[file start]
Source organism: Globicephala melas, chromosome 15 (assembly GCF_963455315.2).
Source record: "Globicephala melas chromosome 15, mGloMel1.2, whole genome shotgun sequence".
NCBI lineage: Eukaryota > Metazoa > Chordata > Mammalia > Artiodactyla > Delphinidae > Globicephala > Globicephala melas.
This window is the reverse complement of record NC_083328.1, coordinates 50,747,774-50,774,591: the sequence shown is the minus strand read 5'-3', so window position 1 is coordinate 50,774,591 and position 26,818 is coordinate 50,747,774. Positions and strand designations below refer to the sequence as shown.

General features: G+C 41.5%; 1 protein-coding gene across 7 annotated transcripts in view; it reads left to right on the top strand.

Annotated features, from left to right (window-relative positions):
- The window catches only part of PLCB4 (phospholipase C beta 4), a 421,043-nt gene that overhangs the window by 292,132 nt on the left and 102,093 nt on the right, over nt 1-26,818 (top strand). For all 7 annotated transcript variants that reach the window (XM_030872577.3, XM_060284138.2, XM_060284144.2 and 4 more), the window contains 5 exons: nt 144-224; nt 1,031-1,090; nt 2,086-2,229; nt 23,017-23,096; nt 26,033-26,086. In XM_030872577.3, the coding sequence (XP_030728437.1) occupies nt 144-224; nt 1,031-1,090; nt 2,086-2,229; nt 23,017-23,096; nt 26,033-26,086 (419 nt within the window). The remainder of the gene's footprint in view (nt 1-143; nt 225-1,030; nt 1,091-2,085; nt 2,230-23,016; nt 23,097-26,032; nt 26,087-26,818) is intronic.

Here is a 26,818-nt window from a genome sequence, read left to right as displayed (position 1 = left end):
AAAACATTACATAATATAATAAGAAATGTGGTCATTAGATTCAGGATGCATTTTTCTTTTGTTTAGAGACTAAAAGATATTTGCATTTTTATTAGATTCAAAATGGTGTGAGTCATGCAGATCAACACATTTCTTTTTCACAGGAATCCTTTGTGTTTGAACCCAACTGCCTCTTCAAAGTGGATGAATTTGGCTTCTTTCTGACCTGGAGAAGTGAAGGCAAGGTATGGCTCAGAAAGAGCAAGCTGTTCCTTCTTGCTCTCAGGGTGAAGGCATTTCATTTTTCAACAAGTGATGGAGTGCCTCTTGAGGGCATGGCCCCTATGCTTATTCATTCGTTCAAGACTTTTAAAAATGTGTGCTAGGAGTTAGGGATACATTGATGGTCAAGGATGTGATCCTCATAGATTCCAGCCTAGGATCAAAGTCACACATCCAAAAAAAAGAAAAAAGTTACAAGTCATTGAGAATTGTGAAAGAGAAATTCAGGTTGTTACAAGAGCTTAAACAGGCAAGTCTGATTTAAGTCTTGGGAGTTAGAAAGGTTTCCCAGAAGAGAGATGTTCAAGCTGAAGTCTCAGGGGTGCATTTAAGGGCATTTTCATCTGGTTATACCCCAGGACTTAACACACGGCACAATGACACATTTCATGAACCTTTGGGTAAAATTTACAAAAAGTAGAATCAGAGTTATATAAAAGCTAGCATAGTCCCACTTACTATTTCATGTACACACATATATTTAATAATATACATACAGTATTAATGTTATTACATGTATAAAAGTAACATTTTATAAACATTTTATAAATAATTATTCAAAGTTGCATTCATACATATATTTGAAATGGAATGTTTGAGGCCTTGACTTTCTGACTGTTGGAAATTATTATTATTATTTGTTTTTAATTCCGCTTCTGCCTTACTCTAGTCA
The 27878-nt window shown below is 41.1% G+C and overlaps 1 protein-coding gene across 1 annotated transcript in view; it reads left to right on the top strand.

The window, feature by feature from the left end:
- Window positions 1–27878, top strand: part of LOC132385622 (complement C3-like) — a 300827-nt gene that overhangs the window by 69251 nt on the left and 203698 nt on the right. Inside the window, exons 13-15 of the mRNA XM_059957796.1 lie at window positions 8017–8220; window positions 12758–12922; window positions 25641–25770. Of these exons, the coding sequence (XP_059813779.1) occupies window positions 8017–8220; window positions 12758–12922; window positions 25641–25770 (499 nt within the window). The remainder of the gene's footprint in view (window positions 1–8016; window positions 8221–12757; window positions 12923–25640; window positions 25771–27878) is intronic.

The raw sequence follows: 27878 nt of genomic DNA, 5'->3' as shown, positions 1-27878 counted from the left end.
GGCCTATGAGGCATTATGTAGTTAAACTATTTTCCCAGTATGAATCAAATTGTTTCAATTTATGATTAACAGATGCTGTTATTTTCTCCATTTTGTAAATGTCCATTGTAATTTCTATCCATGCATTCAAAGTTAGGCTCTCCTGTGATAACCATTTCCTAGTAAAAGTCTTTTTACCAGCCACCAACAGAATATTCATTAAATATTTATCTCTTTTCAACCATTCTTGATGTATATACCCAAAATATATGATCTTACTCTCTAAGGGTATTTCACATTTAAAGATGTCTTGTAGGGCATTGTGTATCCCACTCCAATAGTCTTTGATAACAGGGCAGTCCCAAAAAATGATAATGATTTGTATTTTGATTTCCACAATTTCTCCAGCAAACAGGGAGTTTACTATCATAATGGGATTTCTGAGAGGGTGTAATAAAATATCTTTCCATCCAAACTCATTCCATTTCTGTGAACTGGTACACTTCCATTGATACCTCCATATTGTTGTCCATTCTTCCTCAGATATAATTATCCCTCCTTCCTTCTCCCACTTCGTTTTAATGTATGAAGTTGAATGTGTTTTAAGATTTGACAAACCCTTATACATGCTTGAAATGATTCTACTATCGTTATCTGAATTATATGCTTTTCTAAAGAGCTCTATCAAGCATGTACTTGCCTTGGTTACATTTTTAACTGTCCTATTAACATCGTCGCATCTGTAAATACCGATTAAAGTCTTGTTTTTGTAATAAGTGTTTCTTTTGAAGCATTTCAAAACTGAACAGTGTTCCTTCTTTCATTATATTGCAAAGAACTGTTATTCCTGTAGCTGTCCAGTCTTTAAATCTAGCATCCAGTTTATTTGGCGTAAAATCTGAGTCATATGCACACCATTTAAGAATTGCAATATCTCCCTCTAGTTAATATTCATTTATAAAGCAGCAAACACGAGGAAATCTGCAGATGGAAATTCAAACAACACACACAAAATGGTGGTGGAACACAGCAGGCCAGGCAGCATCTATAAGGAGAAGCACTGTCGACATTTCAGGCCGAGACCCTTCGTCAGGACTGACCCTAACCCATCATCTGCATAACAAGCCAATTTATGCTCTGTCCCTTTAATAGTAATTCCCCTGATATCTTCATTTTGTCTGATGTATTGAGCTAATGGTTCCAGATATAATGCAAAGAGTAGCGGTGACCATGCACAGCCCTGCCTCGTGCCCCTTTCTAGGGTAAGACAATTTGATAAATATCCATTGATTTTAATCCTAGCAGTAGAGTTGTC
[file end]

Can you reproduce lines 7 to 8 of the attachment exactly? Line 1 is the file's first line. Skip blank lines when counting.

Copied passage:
- The window catches only part of PLCB4 (phospholipase C beta 4), a 421,043-nt gene that overhangs the window by 292,132 nt on the left and 102,093 nt on the right, over nt 1-26,818 (top strand). For all 7 annotated transcript variants that reach the window (XM_030872577.3, XM_060284138.2, XM_060284144.2 and 4 more), the window contains 5 exons: nt 144-224; nt 1,031-1,090; nt 2,086-2,229; nt 23,017-23,096; nt 26,033-26,086. In XM_030872577.3, the coding sequence (XP_030728437.1) occupies nt 144-224; nt 1,031-1,090; nt 2,086-2,229; nt 23,017-23,096; nt 26,033-26,086 (419 nt within the window). The remainder of the gene's footprint in view (nt 1-143; nt 225-1,030; nt 1,091-2,085; nt 2,230-23,016; nt 23,097-26,032; nt 26,087-26,818) is intronic.

Here is a 26,818-nt window from a genome sequence, read left to right as displayed (position 1 = left end):